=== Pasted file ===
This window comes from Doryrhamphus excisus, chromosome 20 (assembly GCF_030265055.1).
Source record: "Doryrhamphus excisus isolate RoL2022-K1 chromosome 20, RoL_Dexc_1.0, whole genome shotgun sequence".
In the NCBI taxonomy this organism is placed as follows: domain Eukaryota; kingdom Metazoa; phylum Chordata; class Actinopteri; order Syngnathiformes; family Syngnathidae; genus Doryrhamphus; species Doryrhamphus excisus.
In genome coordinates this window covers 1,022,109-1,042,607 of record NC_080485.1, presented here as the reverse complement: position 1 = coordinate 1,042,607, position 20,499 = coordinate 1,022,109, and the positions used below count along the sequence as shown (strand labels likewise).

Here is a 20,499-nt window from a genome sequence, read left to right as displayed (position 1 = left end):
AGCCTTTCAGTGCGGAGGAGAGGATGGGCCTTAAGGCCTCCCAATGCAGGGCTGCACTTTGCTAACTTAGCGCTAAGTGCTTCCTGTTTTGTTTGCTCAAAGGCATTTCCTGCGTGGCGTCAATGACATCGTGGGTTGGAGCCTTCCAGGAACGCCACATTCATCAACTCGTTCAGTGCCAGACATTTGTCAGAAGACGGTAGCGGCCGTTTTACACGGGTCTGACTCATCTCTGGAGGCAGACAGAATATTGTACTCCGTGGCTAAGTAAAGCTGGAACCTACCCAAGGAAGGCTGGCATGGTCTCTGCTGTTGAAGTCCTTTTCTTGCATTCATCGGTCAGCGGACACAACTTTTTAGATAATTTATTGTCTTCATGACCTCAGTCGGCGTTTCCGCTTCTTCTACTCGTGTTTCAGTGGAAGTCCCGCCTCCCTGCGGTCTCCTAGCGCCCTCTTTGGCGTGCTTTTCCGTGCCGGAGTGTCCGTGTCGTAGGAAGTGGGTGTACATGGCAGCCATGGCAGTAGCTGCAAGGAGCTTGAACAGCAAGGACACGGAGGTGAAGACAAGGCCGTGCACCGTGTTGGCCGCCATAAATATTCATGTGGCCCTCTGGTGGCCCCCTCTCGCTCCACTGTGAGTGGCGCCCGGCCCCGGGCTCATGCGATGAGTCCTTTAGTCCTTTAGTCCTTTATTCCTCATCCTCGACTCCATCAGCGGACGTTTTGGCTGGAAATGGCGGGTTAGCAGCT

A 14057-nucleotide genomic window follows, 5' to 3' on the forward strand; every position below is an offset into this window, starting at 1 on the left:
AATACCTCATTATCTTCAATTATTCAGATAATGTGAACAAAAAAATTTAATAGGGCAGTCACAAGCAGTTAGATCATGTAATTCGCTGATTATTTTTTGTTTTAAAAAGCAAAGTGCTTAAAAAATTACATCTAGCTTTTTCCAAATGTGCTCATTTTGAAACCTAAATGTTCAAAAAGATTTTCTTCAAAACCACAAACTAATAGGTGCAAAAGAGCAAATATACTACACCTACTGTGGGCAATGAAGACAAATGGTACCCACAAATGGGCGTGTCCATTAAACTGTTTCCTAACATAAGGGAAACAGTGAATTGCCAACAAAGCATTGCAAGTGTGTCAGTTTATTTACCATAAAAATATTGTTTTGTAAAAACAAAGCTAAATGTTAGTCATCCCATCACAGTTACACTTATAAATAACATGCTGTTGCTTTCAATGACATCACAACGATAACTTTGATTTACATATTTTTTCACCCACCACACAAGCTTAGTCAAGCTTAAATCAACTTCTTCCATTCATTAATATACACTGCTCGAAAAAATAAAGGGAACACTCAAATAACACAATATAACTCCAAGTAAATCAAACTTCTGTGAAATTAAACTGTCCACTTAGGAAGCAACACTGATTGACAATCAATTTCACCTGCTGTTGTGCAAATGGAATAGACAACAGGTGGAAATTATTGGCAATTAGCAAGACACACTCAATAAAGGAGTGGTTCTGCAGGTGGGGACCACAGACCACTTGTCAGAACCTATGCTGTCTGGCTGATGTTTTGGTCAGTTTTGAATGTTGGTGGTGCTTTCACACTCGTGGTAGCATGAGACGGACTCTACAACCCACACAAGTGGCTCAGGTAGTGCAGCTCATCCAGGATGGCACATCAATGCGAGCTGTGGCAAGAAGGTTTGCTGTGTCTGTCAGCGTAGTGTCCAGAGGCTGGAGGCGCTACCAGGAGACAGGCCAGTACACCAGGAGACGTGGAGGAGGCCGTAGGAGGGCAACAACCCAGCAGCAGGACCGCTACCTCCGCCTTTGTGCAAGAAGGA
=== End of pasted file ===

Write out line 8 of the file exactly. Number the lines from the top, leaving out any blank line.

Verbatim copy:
AATACCTCATTATCTTCAATTATTCAGATAATGTGAACAAAAAAATTTAATAGGGCAGTCACAAGCAGTTAGATCATGTAATTCGCTGATTATTTTTTGTTTTAAAAAGCAAAGTGCTTAAAAAATTACATCTAGCTTTTTCCAAATGTGCTCATTTTGAAACCTAAATGTTCAAAAAGATTTTCTTCAAAACCACAAACTAATAGGTGCAAAAGAGCAAATATACTACACCTACTGTGGGCAATGAAGACAAATGGTACCCACAAATGGGCGTGTCCATTAAACTGTTTCCTAACATAAGGGAAACAGTGAATTGCCAACAAAGCATTGCAAGTGTGTCAGTTTATTTACCATAAAAATATTGTTTTGTAAAAACAAAGCTAAATGTTAGTCATCCCATCACAGTTACACTTATAAATAACATGCTGTTGCTTTCAATGACATCACAACGATAACTTTGATTTACATATTTTTTCACCCACCACACAAGCTTAGTCAAGCTTAAATCAACTTCTTCCATTCATTAATATACACTGCTCGAAAAAATAAAGGGAACACTCAAATAACACAATATAACTCCAAGTAAATCAAACTTCTGTGAAATTAAACTGTCCACTTAGGAAGCAACACTGATTGACAATCAATTTCACCTGCTGTTGTGCAAATGGAATAGACAACAGGTGGAAATTATTGGCAATTAGCAAGACACACTCAATAAAGGAGTGGTTCTGCAGGTGGGGACCACAGACCACTTGTCAGAACCTATGCTGTCTGGCTGATGTTTTGGTCAGTTTTGAATGTTGGTGGTGCTTTCACACTCGTGGTAGCATGAGACGGACTCTACAACCCACACAAGTGGCTCAGGTAGTGCAGCTCATCCAGGATGGCACATCAATGCGAGCTGTGGCAAGAAGGTTTGCTGTGTCTGTCAGCGTAGTGTCCAGAGGCTGGAGGCGCTACCAGGAGACAGGCCAGTACACCAGGAGACGTGGAGGAGGCCGTAGGAGGGCAACAACCCAGCAGCAGGACCGCTACCTCCGCCTTTGTGCAAGAAGGA